prepare the way for the Lord. You will tell his people how to find
salvation through forgiveness of their sins.”
“John grew up and became strong in spirit. Then he lived out in the
wilderness until he began his public ministry to Israel.” (Luke 1.80)
“6God sent John the Baptist 7to tell everyone about the light so that
everyone might believe because of his testimony. … 15John pointed him
out to the people. He shouted to the crowds, “This is the one I was
talking about when I said, ‘Someone is coming who is far greater than I
am, for he existed long before I did.’” (John 1.6–7; 15)
God has a plan for your life …
God had a plan for John’s life for him before he was born. And like so
many others in Scripture, I believe God also has a plan for each of our
lives. I believe that our purpose is similar to John’s – to be a voice!
God is looking for voices …
People who know who they are not
One day, the religious leaders went out to John, to ask him who he was. I love his response: “I am not the Messiah!”
John knew, “It’s not about me!” he was humble; he had no delusions about who he was; he didn’t have a “Messiah complex.”
Steve Rushing’s comments, in Sports Illustrated, to athlete’s with big egos …
“It may help to remember that you are a human being. And as uniquely
gifted as you are, there are over six billion other uniquely gifted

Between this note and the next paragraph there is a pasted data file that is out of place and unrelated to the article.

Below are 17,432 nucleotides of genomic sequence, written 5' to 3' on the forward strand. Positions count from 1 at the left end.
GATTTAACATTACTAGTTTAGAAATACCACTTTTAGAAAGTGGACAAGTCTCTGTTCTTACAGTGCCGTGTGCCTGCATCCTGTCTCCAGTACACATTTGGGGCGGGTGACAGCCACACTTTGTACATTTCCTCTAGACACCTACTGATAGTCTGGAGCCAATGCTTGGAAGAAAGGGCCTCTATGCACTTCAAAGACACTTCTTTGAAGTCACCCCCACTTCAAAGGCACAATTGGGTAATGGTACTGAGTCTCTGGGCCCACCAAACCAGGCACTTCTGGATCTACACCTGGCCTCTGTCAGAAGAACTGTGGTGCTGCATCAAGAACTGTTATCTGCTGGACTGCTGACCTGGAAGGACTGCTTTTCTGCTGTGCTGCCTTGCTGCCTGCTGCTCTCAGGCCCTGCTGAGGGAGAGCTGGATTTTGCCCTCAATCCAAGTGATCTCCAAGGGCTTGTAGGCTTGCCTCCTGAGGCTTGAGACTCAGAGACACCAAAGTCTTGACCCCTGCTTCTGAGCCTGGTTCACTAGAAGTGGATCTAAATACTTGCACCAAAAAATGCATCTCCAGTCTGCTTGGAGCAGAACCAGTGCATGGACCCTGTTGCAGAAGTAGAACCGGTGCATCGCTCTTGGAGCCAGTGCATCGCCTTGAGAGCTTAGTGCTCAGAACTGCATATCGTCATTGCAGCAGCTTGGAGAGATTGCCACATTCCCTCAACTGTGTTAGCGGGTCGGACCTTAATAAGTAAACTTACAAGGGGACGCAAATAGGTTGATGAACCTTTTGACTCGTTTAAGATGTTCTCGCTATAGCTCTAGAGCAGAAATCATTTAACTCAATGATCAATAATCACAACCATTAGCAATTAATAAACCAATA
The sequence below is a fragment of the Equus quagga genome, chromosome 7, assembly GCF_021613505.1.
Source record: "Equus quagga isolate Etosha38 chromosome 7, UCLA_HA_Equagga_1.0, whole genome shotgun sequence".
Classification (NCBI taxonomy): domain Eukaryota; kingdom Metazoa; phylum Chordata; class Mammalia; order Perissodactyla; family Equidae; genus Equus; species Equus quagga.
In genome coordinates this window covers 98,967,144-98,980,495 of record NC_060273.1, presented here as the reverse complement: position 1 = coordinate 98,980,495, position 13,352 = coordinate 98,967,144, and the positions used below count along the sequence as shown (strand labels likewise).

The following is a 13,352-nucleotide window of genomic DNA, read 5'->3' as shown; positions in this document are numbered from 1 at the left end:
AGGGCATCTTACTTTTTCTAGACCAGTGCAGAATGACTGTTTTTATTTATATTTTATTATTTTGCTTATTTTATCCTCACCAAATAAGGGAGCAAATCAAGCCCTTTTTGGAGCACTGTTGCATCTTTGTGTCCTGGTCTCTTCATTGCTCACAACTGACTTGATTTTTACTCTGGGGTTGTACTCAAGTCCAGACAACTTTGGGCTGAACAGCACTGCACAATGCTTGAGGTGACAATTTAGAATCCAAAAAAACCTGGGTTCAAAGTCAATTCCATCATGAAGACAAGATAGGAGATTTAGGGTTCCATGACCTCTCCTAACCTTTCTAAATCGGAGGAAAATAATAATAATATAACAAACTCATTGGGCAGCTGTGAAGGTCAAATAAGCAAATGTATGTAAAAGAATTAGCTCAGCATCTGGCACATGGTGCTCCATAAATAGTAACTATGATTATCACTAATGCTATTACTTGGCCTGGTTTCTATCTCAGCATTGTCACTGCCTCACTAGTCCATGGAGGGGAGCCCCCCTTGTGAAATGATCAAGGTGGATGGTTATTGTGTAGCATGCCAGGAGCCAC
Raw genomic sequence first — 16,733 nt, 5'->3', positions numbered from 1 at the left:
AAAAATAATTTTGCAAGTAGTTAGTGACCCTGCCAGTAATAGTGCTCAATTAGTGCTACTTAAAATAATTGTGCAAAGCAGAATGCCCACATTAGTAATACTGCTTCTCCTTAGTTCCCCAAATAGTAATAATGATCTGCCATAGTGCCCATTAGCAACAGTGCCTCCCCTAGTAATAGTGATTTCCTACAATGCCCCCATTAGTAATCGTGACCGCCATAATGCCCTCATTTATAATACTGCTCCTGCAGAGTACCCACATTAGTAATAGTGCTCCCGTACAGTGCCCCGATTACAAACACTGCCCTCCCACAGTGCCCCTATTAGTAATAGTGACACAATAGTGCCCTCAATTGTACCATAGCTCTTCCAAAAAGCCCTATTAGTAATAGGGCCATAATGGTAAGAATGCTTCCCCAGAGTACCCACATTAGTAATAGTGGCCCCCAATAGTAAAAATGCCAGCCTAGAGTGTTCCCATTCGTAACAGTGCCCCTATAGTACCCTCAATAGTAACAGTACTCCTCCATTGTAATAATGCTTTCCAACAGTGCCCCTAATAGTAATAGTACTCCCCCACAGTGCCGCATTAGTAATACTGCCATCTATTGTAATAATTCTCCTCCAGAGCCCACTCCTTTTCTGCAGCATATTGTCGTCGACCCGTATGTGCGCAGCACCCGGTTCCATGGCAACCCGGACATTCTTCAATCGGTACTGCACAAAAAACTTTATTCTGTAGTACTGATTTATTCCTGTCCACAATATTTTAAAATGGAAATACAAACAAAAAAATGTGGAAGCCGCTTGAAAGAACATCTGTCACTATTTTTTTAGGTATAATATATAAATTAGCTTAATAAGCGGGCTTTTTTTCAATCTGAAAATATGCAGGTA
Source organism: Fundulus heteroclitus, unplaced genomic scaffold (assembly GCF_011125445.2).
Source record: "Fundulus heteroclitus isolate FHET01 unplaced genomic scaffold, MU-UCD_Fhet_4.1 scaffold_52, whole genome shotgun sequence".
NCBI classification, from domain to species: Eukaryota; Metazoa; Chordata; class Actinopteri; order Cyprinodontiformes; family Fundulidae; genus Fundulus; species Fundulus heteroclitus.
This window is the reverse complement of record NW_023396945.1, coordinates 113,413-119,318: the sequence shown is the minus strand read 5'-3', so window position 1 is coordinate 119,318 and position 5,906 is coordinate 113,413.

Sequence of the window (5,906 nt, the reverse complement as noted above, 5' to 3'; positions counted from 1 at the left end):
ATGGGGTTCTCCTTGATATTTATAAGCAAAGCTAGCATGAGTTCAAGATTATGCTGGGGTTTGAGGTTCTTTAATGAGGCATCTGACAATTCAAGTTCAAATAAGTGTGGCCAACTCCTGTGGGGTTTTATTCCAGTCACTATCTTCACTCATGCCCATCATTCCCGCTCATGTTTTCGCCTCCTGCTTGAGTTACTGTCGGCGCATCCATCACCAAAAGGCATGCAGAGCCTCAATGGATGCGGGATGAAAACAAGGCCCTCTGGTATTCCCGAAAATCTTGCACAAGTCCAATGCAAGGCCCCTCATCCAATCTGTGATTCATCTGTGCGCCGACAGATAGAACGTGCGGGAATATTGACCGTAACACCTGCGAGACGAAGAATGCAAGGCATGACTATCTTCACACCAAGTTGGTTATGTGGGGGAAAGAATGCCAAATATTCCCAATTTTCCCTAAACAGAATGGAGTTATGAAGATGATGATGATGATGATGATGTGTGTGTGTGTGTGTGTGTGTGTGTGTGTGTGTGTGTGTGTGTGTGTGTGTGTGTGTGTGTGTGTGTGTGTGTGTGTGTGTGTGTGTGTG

humans on earth. Add to this the fact that the earth is only one of
nine planets orbiting the sun, and the sun is only one of several
billion stars in the Milky Way, and remember that the Milky Way is only
one of thirty galaxies in its local galaxy cluster, and this cluster is
only one of the many inconceivably vast vergo super clusters, and that
the inconceivably vast vergo super cluster is scarcely anything at all,
just an infinitesimal duct mite in an ever expanding universe.”
“He must increase, but I must decrease.” (John 3.30)
People who know who they are
“I am a voice crying out in the wilderness.”
Prophet = to speak for
“But this precious treasure—this light and power that now shine within
us—is held in perishable containers, that is, in our weak bodies.” (2
People who know the Messiah
In order to be a voice for God (witness), we must first know God!
“… the sheep hear his voice and come to him. He calls his own sheep by name and leads them out.” (John 10.3b)
In Philippians 3, Paul is writing about his passion to know Christ:
“that I may know him and the power of his resurrection, and the
fellowship of his sufferings, being conformed to his death, if, by any
means, I may attain to the resurrection from the dead” (3.10–11).
But this kind of knowing is not simply an intellectual knowing – i.e.
having head knowledge about Christ. It is an experiential knowing, an
intimate, passionate kind of knowledge!
People full-on for God
“I am a voice crying out in the wilderness!” This speaks to passion, devotion, and commitment.
People who are full-on for God are …
- Fully devoted/submitted to God
- Focused on God and his purpose for their lives
- Their sole desire is to bring honor to Christ in their lives!
- They are people who “cry out in the wilderness” – are passionate people, passionate about God!